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The 414th FG then, now

The 414th Fighter Group, a geographically separated unit of the 944th Fighter Wing at Luke Air Force Base, Arizona, hit their 10-year anniversary this summer since their reactivation at Seymour Johnson Air Force Base, North Carolina, in July of 2010.

The 414th Fighter Group stands at parade rest on Sept. 11 during a group photo at Seymour Johnson Air Force Base, N.C. The group commemorated their 10-year anniversary with the photo and new nose art on their flagship signifying the event. (U.S. Air Force photo by Master Sgt. Louis Vega Jr.)

The 414th Fighter Group, a geographically separated unit of the 944th Fighter Wing at Luke Air Force Base, Arizona, hit their 10-year anniversary this summer since their reactivation at Seymour Johnson Air Force Base, North Carolina, in July of 2010.

Nose art signifying the 10-year anniversary was added to the designated 414th Fighter Group flagship at Seymour Johnson Air Force Base, N.C. in September 2020. The 4th Fighter Wing has designated two of their own aircraft as the 414th FG and 307th Fighter Squadron flagships. (U.S. Air Force courtesy photo by Tech. Sgt. David Emery)

The 414th Fighter Group, a geographically separated unit of the 944th Fighter Wing at Luke Air Force Base, Arizona, hit their 10-year anniversary this summer since their reactivation at Seymour Johnson Air Force Base, North Carolina, in July of 2010.

Nose art signifying the 10-year anniversary was added to the designated 307th Fighter Squadron flagship at Seymour Johnson Air Force Base, N.C. in September 2020. The 4th Fighter Wing has designated two of their own aircraft as the 414th FG and 307th Fighter Squadron flagships. (U.S. Air Force courtesy photo by Tech. Sgt. David Emery)

SEYMOUR JOHNSON AIR FORCE BASE, N.C. --

The year 2020 has proven to be an interesting one so far, to say the least. Many milestones and anniversaries were celebrated with elbow bumps and social distancing due to COVID-19 restrictions and concerns.

The 414th Fighter Group, a geographically separated unit of the 944th Fighter Wing at Luke Air Force Base, Arizona, hit their 10-year anniversary this summer since their reactivation at Seymour Johnson Air Force Base, North Carolina, in July of 2010.

“Between 2010 and 2012 we evolved into what you see now,” said Lt. Col. Eric Ostendorf, 307th Fighter Squadron assistant director of operations and 414th FG historian. “The plan was always to keep us as part of the FTU [Formal Training Unit], which has also grown. We have people embedded in the active duty operational squadrons as well.”

To commemorate the anniversary, the 414th FG organized a group photograph with an F-15E Strike Eagle aircraft as a way to memorialize the milestone. The 4th Fighter Wing has designated two of their own aircraft as the 414th FG and 307th Fighter Squadron flagships.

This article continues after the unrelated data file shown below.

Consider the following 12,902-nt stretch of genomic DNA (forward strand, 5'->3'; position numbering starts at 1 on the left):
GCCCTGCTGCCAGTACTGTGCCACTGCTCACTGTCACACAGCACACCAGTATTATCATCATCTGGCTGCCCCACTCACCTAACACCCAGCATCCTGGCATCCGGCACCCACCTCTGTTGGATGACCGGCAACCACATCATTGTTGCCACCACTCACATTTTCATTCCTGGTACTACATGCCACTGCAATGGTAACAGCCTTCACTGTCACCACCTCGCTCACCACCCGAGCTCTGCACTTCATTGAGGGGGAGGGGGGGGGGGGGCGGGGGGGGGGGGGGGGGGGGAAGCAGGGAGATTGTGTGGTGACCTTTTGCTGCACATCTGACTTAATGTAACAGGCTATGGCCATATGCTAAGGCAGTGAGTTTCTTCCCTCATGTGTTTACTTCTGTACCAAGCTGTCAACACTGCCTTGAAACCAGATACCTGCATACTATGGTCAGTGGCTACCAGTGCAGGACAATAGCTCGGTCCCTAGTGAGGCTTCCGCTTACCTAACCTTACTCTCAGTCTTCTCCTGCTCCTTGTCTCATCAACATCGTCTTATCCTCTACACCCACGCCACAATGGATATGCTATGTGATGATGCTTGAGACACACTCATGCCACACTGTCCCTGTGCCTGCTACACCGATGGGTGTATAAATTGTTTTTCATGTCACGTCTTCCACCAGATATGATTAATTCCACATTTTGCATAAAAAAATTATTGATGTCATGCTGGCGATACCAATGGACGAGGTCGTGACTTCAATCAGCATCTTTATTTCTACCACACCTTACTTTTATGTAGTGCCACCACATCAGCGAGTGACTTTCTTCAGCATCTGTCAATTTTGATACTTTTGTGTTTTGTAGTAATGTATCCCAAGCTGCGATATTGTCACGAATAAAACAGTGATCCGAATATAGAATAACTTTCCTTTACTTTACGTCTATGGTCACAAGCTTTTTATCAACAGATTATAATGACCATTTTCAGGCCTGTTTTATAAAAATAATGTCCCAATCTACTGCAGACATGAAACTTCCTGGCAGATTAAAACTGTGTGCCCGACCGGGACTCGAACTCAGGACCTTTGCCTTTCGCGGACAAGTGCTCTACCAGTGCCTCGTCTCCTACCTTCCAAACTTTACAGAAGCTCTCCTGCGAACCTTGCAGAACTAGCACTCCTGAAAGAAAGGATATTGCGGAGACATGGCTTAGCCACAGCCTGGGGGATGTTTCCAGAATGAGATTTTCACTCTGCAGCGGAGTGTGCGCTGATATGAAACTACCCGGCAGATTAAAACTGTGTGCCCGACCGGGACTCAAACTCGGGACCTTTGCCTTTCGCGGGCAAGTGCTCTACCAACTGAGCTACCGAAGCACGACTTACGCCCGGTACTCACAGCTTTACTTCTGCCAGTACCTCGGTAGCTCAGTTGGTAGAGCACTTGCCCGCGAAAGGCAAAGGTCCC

“They [4th FW] really made us feel like part of the team,” said Ostendorf. “We don’t own our own airplanes, we fly 4th FW airplanes and teach their students.”

Nose art signifying the 10-year anniversary was added to the designated flagships and was the backdrop in the group photo. Col. Jason Reiss, 414th FG commander, has been in charge since December 2019 and is responsible for executing the Chief of Staff of the Air Force directed Total Force Integration with the 4th FW. He directs activities of over 250 personnel assigned to the 307th FS and the 414th Maintenance Squadron.

“For over a decade, the 414th has punched above its weight class,” said Reiss. “The group comprises approximately 11 percent of the formal training unit aircrew roster but has flown over 15 percent of the missions. Our Airmen are responsible for producing nearly 25 percent of the Basic Course aircrew for the past three years and are some of the most experienced personnel in the F-15E community. They provide a bulwark of continuity and mentorship for the Strike Eagle community and have provided key Total Force leadership in both training and combat environments.”

October 5th marks the original conception of the 414th FG at Seymour Johnson, 76 years ago. In 1944, the group consisted of the 413th, 437th, and 456th Fighter Squadrons and flew 109 P-47’s to the Pacific war zone. Part of the group was sent to Iwo Jima, an island in Japan, and their main objective was to attack Japanese airfields.

The group's final mission of World War II was in a show of force on August 30, 1945. 414th fighters and B-29s flew over Tokyo as the instrument of surrender was being finalized by Gen. Douglas MacArthur on USS Missouri.

The 414th was reactivated in 1955 and became the host organization on Oxnard AFB, California which provided logistical support for Air Defense Command. They were one of the first groups to be part of Project Arrow. This was a project that was designated to bring back distinguished groups from World War II that had compiled memorable records.

The pride and commitment to excellence in all they do apparently still stands strong as they consistently validate their importance as a TFI partner.

“The 414th has matured into an experienced, versatile, and invaluable organization and has repeatedly demonstrated the synergies achievable by leveraging both active and reserve capabilities as a total force team,” said Reiss. “The group stands ready to evolve with their active duty partner, the 4th FW.”